Holy Crap!!!!!  You make this stuff up as you go along don't you?  At least I hope so.


My VA's earned between 15% and 25%, though


So what? I have mutual funds in my own portfolio that have an annual returns of  25% to 38%.  This is not a valid comparison to an EIA.


Noone has ever lost money in an EIA who stayed the course. Period.


This is true.  It is also true that they gave up the possiblity to earn more outside of the indexed annuity and without the downside capital gains being taxed as ordinary income.  


Disclaimer: I have sold EIAs.....not many.... they can be appropriate in certain circumstances and they are very difficult to explain to the average client.

Jan 14, 2006 11:05 am
babbling looney:

I use my own disclosure forms, which are much more thorough and comprehensive than any compliance officer has come up with.


Holy Crap!!!!!  You make this stuff up as you go along don't you?  At least I hope so. Only when I'm trying to close a deal with a woman, if you know what I mean.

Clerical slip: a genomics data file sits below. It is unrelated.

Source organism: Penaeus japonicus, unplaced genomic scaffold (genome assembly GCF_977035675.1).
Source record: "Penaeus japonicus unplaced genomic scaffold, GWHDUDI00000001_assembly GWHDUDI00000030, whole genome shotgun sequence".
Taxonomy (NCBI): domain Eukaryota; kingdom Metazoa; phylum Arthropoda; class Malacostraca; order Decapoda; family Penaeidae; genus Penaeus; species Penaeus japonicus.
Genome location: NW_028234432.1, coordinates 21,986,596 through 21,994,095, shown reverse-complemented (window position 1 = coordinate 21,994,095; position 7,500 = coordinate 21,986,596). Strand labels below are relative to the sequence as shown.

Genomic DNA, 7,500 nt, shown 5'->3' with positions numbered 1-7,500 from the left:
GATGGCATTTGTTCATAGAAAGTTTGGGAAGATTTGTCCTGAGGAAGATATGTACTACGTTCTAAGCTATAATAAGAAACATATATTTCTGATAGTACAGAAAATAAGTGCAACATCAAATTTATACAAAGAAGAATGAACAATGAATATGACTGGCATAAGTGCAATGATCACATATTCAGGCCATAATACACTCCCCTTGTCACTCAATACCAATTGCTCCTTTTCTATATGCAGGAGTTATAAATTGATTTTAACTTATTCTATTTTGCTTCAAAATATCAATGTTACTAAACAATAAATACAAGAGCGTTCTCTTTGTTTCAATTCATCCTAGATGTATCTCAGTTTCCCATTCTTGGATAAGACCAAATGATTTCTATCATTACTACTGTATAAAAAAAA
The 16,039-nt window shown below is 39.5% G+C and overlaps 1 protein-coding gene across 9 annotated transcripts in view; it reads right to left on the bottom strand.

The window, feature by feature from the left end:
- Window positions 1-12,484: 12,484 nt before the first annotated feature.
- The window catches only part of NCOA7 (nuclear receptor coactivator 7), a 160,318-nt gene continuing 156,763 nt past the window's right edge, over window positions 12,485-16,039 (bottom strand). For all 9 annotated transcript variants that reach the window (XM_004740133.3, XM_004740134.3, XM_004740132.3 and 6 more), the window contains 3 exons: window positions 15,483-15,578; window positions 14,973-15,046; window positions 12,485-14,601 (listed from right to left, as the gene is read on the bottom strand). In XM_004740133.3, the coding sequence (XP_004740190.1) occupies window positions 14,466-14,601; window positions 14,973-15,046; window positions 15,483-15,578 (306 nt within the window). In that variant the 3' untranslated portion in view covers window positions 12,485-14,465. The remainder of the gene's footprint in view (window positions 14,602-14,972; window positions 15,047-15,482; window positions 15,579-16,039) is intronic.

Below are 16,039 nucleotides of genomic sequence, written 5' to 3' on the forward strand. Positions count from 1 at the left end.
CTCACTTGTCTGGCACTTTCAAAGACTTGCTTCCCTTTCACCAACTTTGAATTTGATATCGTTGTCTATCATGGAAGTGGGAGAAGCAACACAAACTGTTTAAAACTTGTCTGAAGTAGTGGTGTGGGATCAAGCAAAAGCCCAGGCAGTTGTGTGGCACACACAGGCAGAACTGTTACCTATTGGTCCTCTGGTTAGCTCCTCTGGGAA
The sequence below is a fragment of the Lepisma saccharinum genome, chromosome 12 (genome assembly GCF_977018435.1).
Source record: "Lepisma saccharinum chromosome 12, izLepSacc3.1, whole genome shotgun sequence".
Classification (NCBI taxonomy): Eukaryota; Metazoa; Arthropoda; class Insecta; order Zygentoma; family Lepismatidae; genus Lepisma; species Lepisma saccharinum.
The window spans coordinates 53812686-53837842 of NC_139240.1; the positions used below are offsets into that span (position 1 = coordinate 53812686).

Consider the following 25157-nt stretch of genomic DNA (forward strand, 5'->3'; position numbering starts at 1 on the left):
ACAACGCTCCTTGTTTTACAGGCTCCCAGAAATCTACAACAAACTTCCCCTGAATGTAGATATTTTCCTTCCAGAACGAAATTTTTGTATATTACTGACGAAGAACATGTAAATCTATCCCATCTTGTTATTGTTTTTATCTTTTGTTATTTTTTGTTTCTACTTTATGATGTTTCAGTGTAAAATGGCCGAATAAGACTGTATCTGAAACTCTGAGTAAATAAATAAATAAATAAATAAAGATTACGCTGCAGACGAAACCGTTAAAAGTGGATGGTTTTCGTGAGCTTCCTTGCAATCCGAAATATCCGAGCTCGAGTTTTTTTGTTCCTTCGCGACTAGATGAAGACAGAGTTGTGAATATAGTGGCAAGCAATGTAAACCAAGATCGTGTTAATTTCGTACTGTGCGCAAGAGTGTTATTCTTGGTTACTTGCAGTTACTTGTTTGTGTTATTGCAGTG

My VA's earned between 15% and 25%, though


So what? I have mutual funds in my own portfolio that have an annual returns of  25% to 38%.  This is not a valid comparison to an EIA.


I think the word "though" makes it clear that I'm not comparing VA's to EIA's. If you weren't a woman, you could follow a line of logic.


Noone has ever lost money in an EIA who stayed the course. Period.


This is true.  It is also true that they gave up the possiblity to earn more outside of the indexed annuity and without the downside capital gains being taxed as ordinary income.  


When your husband bought your car, he gave up the opportunity to make money with your money. When your husband bought the house, he gave up the opportunity to make money in the bond market. I'm sure you have a point, but it is well hidden by your hair.


Any man knows that the money made is interest and not capital gains. Interest income is taxed as interest income. Nothing new there.


Disclaimer: I have sold EIAs.....not many.... they can be appropriate in certain circumstances and they are very difficult to explain to the average client.


You would probably be able to explain them, if you understood them better.

Jan 14, 2006 11:36 am

the money made is interest and not capital gains. Interest income is taxed as interest income. Nothing new there